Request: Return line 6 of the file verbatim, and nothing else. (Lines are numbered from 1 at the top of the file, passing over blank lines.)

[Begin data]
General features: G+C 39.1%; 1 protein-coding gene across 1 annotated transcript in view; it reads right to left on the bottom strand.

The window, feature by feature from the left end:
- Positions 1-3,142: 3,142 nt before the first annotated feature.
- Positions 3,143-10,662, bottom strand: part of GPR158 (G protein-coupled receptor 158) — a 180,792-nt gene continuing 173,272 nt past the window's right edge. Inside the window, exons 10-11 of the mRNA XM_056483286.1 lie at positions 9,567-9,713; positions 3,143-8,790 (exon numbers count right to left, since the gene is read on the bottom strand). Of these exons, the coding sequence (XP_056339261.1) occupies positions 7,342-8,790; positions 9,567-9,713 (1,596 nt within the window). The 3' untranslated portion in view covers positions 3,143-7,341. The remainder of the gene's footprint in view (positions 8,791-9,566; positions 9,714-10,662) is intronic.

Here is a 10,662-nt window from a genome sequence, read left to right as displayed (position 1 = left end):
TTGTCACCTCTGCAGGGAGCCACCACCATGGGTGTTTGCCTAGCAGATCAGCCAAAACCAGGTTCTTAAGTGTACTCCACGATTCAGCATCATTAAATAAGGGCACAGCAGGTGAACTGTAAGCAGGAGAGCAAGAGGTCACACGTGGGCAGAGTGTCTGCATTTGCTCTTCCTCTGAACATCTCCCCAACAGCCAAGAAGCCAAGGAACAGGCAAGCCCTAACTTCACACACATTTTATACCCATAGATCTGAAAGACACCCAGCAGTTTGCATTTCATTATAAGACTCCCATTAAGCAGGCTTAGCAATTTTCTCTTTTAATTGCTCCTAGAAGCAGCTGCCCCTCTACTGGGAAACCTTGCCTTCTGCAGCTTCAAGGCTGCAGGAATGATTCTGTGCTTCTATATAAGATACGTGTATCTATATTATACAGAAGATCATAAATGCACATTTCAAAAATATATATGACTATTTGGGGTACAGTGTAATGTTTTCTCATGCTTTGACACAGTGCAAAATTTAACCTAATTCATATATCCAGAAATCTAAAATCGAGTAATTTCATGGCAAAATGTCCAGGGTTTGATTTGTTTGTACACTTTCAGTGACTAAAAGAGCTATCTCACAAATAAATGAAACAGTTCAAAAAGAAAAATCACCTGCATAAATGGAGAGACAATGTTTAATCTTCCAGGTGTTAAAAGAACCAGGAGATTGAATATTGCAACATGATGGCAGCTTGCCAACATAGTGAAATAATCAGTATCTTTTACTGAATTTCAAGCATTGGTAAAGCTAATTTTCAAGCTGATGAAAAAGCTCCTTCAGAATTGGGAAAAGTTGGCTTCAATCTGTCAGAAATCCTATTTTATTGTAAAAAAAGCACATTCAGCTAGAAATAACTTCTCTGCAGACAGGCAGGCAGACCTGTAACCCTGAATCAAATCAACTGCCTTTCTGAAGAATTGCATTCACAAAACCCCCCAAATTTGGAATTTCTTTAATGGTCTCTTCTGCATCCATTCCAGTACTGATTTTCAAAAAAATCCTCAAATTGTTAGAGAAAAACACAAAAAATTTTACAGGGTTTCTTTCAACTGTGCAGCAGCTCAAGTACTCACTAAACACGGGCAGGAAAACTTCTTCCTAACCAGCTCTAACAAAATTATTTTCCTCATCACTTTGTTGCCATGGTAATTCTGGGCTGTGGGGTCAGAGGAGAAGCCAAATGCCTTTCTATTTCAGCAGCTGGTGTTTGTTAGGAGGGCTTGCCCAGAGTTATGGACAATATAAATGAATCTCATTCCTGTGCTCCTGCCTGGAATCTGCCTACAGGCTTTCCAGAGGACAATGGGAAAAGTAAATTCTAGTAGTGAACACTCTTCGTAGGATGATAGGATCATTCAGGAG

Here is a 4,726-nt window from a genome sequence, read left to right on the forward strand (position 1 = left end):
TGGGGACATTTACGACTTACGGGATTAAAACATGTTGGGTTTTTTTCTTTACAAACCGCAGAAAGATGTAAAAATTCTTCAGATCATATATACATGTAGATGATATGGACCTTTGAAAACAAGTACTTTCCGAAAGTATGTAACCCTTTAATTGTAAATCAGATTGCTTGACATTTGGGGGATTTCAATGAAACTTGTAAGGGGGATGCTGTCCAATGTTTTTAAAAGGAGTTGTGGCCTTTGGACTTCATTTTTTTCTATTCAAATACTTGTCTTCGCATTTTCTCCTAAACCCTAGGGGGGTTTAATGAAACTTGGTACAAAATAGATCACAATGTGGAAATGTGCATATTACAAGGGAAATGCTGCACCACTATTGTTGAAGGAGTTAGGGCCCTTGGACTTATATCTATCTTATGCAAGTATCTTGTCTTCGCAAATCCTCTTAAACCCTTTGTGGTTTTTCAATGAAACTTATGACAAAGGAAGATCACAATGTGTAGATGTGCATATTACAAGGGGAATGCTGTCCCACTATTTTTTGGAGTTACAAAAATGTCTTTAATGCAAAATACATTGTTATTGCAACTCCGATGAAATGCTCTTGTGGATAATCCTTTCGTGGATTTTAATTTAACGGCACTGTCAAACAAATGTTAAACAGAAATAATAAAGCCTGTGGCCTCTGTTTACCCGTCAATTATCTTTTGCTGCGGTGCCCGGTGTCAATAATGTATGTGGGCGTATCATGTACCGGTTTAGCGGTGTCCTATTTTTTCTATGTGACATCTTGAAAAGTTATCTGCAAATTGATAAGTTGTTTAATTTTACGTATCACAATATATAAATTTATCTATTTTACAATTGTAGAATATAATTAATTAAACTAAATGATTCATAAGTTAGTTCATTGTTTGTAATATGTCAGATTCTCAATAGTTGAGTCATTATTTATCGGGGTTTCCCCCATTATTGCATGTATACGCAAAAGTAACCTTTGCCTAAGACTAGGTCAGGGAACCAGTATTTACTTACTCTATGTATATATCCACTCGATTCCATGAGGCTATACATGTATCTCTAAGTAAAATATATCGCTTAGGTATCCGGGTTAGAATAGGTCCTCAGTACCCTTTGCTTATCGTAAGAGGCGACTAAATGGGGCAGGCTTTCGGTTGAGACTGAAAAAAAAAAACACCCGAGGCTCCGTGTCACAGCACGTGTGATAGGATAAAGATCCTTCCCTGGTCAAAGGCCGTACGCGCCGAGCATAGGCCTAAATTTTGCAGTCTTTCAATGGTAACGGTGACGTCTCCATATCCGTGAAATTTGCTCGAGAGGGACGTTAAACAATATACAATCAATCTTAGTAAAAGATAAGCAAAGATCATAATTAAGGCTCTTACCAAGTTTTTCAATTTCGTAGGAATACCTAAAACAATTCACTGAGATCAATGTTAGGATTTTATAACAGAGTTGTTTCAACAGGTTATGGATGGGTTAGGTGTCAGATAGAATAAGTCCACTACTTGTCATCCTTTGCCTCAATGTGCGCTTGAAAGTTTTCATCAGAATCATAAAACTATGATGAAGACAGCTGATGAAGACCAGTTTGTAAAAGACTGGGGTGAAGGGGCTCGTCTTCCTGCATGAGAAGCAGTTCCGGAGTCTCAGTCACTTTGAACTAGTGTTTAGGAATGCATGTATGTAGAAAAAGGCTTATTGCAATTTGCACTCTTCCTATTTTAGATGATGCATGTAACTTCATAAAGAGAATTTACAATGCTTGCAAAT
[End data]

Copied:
TTGTCACCTCTGCAGGGAGCCACCACCATGGGTGTTTGCCTAGCAGATCAGCCAAAACCAGGTTCTTAAGTGTACTCCACGATTCAGCATCATTAAATAAGGGCACAGCAGGTGAACTGTAAGCAGGAGAGCAAGAGGTCACACGTGGGCAGAGTGTCTGCATTTGCTCTTCCTCTGAACATCTCCCCAACAGCCAAGAAGCCAAGGAACAGGCAAGCCCTAACTTCACACACATTTTATACCCATAGATCTGAAAGACACCCAGCAGTTTGCATTTCATTATAAGACTCCCATTAAGCAGGCTTAGCAATTTTCTCTTTTAATTGCTCCTAGAAGCAGCTGCCCCTCTACTGGGAAACCTTGCCTTCTGCAGCTTCAAGGCTGCAGGAATGATTCTGTGCTTCTATATAAGATACGTGTATCTATATTATACAGAAGATCATAAATGCACATTTCAAAAATATATATGACTATTTGGGGTACAGTGTAATGTTTTCTCATGCTTTGACACAGTGCAAAATTTAACCTAATTCATATATCCAGAAATCTAAAATCGAGTAATTTCATGGCAAAATGTCCAGGGTTTGATTTGTTTGTACACTTTCAGTGACTAAAAGAGCTATCTCACAAATAAATGAAACAGTTCAAAAAGAAAAATCACCTGCATAAATGGAGAGACAATGTTTAATCTTCCAGGTGTTAAAAGAACCAGGAGATTGAATATTGCAACATGATGGCAGCTTGCCAACATAGTGAAATAATCAGTATCTTTTACTGAATTTCAAGCATTGGTAAAGCTAATTTTCAAGCTGATGAAAAAGCTCCTTCAGAATTGGGAAAAGTTGGCTTCAATCTGTCAGAAATCCTATTTTATTGTAAAAAAAGCACATTCAGCTAGAAATAACTTCTCTGCAGACAGGCAGGCAGACCTGTAACCCTGAATCAAATCAACTGCCTTTCTGAAGAATTGCATTCACAAAACCCCCCAAATTTGGAATTTCTTTAATGGTCTCTTCTGCATCCATTCCAGTACTGATTTTCAAAAAAATCCTCAAATTGTTAGAGAAAAACACAAAAAATTTTACAGGGTTTCTTTCAACTGTGCAGCAGCTCAAGTACTCACTAAACACGGGCAGGAAAACTTCTTCCTAACCAGCTCTAACAAAATTATTTTCCTCATCACTTTGTTGCCATGGTAATTCTGGGCTGTGGGGTCAGAGGAGAAGCCAAATGCCTTTCTATTTCAGCAGCTGGTGTTTGTTAGGAGGGCTTGCCCAGAGTTATGGACAATATAAATGAATCTCATTCCTGTGCTCCTGCCTGGAATCTGCCTACAGGCTTTCCAGAGGACAATGGGAAAAGTAAATTCTAGTAGTGAACACTCTTCGTAGGATGATAGGATCATTCAGGAG